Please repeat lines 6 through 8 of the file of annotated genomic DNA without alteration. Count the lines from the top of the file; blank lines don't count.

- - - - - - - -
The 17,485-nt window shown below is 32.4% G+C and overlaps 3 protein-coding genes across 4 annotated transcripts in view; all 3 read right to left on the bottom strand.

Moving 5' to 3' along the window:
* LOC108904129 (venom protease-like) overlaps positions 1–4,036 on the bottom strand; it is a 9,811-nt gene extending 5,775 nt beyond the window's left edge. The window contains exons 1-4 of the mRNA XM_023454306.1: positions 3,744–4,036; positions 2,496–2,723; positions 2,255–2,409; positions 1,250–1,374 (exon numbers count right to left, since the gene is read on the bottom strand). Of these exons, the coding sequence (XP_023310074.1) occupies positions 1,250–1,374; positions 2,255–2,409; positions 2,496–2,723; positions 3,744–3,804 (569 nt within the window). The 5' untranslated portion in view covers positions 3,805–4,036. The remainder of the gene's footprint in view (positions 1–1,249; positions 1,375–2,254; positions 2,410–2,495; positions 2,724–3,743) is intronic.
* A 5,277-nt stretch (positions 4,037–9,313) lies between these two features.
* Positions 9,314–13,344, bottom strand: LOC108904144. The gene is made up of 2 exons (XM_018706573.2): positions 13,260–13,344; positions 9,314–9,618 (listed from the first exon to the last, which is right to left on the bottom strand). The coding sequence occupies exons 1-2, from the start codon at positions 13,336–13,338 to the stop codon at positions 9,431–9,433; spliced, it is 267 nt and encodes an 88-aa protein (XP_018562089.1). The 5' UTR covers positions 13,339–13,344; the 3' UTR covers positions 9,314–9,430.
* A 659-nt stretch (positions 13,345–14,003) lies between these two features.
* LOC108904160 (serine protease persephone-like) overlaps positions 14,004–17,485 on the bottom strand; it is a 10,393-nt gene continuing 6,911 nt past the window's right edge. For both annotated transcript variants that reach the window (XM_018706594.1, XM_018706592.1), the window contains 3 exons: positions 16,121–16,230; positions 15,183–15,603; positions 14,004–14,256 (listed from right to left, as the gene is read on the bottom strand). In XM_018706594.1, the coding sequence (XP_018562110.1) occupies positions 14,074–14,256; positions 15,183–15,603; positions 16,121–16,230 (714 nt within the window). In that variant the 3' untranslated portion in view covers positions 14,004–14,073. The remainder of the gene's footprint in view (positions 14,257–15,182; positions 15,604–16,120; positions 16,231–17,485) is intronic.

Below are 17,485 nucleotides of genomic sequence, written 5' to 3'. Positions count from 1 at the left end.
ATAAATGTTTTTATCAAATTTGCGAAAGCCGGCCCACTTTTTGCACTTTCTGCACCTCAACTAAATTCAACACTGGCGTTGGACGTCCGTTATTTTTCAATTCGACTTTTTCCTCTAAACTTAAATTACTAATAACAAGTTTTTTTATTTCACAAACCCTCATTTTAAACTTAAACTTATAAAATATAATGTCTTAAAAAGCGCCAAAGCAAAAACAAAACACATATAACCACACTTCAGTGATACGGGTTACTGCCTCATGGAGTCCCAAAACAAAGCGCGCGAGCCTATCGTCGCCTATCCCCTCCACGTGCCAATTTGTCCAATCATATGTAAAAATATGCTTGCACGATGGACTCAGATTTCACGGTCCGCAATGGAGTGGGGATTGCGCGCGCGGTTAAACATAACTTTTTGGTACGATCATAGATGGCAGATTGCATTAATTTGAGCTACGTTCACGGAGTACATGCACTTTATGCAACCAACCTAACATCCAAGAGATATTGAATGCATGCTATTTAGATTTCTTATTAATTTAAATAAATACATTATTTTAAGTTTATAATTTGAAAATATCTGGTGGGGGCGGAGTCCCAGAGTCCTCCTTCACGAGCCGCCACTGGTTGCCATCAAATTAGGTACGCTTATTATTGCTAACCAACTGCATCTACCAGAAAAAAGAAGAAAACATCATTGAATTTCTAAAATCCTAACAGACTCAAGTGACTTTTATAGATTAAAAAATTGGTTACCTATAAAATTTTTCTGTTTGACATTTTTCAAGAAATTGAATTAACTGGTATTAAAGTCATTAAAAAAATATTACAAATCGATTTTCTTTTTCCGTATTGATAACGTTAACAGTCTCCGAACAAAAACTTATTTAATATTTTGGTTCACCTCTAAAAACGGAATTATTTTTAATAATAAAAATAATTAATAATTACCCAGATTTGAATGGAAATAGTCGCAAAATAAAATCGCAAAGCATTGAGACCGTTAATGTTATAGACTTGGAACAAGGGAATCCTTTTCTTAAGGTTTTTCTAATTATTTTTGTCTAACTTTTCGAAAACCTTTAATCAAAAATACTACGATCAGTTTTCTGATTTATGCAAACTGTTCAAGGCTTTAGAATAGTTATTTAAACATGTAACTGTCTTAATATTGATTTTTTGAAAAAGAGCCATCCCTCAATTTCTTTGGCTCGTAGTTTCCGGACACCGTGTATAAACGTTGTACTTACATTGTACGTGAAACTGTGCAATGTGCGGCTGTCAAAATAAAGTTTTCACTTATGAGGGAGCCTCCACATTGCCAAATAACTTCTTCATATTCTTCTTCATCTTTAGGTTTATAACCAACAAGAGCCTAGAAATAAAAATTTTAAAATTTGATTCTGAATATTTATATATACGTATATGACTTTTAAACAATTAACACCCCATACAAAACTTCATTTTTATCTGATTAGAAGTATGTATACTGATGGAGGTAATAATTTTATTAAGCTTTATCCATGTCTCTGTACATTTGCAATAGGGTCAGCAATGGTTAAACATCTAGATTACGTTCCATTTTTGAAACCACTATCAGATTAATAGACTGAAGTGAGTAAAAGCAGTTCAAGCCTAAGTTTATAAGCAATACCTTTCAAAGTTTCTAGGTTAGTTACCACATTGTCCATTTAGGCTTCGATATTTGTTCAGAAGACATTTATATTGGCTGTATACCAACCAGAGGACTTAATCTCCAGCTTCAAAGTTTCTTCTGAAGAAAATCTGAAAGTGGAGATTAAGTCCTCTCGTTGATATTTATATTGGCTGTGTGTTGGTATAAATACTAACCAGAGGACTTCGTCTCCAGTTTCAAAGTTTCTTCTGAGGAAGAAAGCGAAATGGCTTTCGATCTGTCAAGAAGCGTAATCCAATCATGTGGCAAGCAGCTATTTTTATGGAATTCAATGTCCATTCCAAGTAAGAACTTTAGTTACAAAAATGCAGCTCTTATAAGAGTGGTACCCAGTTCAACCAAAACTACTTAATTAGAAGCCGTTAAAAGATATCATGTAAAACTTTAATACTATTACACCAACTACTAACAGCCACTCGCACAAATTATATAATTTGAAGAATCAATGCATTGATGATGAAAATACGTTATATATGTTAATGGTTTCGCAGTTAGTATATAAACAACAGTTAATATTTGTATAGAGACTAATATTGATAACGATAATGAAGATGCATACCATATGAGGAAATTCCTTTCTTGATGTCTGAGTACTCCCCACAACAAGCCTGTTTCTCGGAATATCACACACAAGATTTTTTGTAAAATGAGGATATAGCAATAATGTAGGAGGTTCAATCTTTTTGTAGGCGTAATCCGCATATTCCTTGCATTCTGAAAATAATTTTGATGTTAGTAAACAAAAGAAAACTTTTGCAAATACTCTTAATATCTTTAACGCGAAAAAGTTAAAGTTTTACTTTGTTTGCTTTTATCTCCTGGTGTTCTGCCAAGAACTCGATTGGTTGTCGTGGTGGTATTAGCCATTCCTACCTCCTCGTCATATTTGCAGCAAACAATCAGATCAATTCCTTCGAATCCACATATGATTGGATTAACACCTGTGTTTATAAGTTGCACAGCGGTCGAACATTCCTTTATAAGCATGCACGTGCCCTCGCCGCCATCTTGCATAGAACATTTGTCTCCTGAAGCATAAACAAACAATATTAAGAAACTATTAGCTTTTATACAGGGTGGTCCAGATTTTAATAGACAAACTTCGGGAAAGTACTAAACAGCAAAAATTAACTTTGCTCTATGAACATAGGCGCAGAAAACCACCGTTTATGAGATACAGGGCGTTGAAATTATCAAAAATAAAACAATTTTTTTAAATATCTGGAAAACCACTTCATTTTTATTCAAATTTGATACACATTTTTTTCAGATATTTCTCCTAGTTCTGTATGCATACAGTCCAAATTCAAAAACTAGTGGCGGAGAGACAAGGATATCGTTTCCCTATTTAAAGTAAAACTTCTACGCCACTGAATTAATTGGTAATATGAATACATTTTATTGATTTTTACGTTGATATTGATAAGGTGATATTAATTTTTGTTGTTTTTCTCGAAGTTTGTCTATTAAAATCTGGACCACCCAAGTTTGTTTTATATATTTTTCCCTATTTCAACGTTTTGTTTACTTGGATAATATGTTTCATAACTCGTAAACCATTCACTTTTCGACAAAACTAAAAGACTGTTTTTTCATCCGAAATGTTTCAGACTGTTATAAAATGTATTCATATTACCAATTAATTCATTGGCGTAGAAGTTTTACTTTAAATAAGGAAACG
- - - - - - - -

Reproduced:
* A 659-nt stretch (positions 13,345–14,003) lies between these two features.
* LOC108904160 (serine protease persephone-like) overlaps positions 14,004–17,485 on the bottom strand; it is a 10,393-nt gene continuing 6,911 nt past the window's right edge. For both annotated transcript variants that reach the window (XM_018706594.1, XM_018706592.1), the window contains 3 exons: positions 16,121–16,230; positions 15,183–15,603; positions 14,004–14,256 (listed from right to left, as the gene is read on the bottom strand). In XM_018706594.1, the coding sequence (XP_018562110.1) occupies positions 14,074–14,256; positions 15,183–15,603; positions 16,121–16,230 (714 nt within the window). In that variant the 3' untranslated portion in view covers positions 14,004–14,073. The remainder of the gene's footprint in view (positions 14,257–15,182; positions 15,604–16,120; positions 16,231–17,485) is intronic.

Below are 17,485 nucleotides of genomic sequence, written 5' to 3'. Positions count from 1 at the left end.